PNM brought in a team of contractors to join New Energy Economy on the tour and take samples as well.
During the hours they spent at the San Juan Generating Station and surrounding areas, New Energy Economy took a sample from a single site — water from the Shumway Arroyo. This sample was taken on Bureau of Land Management property a short distance from the San Juan Generating Station site. Nanasi had previously visited the location in May.
PNM’s contractors took a water sample from the same location to send to a lab for independent analysis. Both samples will be tested for metals associated with coal combustion.
PNM Environmental Manager John Hale said when the San Juan Generating Station was first built in the mid-1970s, the Shumway Arroyo was used for discharge from the power plant. In the 1980s, PNM was sued over the practice. That resulted in PNM changing its practices. Instead of discharging into the arroyo, the utility began using evaporation ponds to dispose of wastewater from the operations.
Hale said the San Juan Generating Station is now a zero-discharge facility.
There is little data about water quality in the Shumway Arroyo prior to the 1970s. Hale said the U.S. Geological Survey conducted some tests prior to the plant being built. Those tests indicated water quality in the arroyo is naturally not great.
Hale said there have been incidents over the years where equipment at the power plant has malfunctioned or broken, leading to leaks, seeps and spills. These are reported to the New Mexico Environment Department.
While Hale said he has never seen an incident where wastewater from the plant left the San Juan Generating Station site, he said there have been several smaller incidents.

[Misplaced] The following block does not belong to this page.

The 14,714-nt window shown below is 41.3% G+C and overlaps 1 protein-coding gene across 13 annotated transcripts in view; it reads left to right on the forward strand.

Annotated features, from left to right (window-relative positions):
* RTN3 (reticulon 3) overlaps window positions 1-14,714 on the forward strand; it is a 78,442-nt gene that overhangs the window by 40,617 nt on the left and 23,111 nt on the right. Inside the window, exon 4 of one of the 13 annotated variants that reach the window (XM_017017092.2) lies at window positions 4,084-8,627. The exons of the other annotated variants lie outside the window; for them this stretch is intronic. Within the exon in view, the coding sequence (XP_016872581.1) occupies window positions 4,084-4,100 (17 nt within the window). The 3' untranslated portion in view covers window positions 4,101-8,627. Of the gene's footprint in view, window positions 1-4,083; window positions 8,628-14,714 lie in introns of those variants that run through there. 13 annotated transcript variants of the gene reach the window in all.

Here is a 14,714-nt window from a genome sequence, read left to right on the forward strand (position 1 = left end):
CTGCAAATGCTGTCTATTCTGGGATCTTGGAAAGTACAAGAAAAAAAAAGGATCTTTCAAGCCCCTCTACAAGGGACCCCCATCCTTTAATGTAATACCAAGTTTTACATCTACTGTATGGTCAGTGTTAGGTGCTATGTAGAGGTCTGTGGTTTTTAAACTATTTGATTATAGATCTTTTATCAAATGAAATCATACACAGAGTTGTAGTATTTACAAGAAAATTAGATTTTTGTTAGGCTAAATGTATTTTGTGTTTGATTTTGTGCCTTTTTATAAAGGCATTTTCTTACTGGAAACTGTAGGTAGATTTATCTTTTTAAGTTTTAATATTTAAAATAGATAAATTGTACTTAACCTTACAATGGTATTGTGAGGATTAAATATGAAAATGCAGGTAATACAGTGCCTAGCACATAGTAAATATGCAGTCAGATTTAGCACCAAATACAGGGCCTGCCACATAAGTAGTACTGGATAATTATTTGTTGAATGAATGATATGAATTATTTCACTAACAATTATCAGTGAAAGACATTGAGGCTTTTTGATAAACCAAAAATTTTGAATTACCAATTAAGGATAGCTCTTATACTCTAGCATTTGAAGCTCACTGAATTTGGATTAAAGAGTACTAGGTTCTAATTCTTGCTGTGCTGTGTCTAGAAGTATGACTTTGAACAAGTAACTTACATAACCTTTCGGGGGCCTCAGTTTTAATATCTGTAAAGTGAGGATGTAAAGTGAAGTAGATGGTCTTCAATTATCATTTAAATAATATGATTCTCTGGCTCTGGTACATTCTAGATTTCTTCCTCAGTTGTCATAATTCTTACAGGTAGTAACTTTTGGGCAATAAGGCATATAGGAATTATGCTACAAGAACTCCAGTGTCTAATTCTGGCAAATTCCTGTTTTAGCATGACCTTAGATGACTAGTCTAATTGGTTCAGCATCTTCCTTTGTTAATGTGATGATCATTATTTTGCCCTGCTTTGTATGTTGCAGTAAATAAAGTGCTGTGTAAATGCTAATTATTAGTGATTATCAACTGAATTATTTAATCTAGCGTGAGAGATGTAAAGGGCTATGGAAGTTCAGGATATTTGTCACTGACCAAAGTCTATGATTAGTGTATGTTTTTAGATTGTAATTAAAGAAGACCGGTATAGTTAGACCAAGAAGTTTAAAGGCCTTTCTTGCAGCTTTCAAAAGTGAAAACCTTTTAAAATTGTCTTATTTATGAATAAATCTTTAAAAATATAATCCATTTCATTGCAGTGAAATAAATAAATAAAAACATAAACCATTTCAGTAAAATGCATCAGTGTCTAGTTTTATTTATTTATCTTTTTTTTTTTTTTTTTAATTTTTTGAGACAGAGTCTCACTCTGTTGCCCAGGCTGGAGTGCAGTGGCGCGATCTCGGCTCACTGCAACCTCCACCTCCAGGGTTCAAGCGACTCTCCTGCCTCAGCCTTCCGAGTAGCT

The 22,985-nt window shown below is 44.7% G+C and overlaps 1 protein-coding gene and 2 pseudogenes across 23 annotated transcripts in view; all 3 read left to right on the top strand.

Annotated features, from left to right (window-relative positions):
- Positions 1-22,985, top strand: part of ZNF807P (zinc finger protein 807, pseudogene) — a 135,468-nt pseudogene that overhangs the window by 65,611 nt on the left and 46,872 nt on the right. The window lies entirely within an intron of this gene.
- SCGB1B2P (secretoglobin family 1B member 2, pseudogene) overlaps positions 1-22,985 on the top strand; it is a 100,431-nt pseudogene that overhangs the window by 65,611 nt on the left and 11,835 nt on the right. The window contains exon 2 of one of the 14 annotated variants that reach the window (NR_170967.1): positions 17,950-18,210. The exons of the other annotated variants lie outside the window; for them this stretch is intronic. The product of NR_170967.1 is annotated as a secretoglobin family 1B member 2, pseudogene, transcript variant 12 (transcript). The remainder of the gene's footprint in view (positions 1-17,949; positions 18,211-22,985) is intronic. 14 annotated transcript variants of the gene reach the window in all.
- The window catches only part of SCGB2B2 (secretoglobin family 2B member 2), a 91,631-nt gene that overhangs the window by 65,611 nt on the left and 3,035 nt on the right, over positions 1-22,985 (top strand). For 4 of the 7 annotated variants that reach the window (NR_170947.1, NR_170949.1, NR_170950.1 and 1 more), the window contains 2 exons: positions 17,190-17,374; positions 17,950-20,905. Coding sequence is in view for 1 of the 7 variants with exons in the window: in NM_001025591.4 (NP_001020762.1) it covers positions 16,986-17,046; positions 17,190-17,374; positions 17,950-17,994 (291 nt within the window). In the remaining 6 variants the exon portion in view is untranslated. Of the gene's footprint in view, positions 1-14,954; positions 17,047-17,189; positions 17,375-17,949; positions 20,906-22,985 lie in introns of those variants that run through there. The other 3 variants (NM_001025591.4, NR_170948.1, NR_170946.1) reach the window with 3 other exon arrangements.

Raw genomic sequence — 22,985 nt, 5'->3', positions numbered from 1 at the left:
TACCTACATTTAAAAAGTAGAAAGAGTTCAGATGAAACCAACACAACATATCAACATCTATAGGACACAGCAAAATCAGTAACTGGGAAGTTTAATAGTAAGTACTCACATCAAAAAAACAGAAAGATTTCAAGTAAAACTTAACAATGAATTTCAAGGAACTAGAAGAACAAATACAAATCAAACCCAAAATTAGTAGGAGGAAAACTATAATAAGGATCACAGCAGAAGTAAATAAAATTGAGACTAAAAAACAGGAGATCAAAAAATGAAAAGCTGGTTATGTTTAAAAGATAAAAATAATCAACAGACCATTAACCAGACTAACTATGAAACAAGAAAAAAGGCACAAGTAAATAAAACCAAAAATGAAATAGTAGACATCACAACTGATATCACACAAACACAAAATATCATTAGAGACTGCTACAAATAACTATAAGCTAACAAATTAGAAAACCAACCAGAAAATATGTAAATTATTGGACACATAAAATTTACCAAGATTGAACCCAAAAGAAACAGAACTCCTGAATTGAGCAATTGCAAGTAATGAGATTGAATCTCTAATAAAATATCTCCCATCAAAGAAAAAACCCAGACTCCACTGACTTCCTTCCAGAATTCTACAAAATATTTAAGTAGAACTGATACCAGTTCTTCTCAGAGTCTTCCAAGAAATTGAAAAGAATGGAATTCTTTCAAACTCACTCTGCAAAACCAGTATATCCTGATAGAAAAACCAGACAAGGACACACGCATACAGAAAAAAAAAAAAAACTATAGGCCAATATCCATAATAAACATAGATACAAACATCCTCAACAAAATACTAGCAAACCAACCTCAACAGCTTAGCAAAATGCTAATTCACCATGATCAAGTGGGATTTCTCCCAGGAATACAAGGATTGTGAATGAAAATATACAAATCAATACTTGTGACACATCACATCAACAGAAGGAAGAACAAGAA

This year, PNM has reported incidents to NMED, Hale said.
In one instance, a pipe transporting processed water got a hole in it, according to Plant Manager Omni Warner. He said PNM excavated the soil to remove any potential contamination and repaired the line.
Warner and Hale said they do not believe any of this year’s incidents could have impacted groundwater.
In 2008, PNM built a groundwater recovery system to monitor for potential impacts. This system went online in 2010 and PNM officials say they haven’t seen signs of water quality changing in that time.
After visiting the site, Nanasi expressed concern about a pipe being removed on the Shumway Arroyo. This pipe, which PNM describes as a culvert, allowed people to drive over the arroyo. Nanasi questioned if the pipeline was removed to prevent New Energy Economy from accessing sites.
Within hours of leaving the power plant, Nanasi filed a document with the PRC requesting additional documents from PNM, including communications about the removal of that pipe.
Hale said the culvert was installed to facilitate construction of a pump-back pipeline transporting water to the evaporation ponds. He said the culvert allowed construction crews to drive over the Shumway Arroyo without damaging water quality. This portion of the arroyo is located on Bureau of Land Management property and Hale said the lease with the BLM required PNM to remove the pipe and restore the land back to the way it was before construction began.
“We’ve got to put the arroyo back the way it was, so we can’t just leave the (culvert) in there because it wasn’t that way before,” Hale said.
Documents provided by PNM show the culvert was removed on June 22.
In addition to information regarding that culvert, Nanasi requested data from PNM’s groundwater recovery system monitoring as well as all documentation of leaks or contamination at the plant since 2005.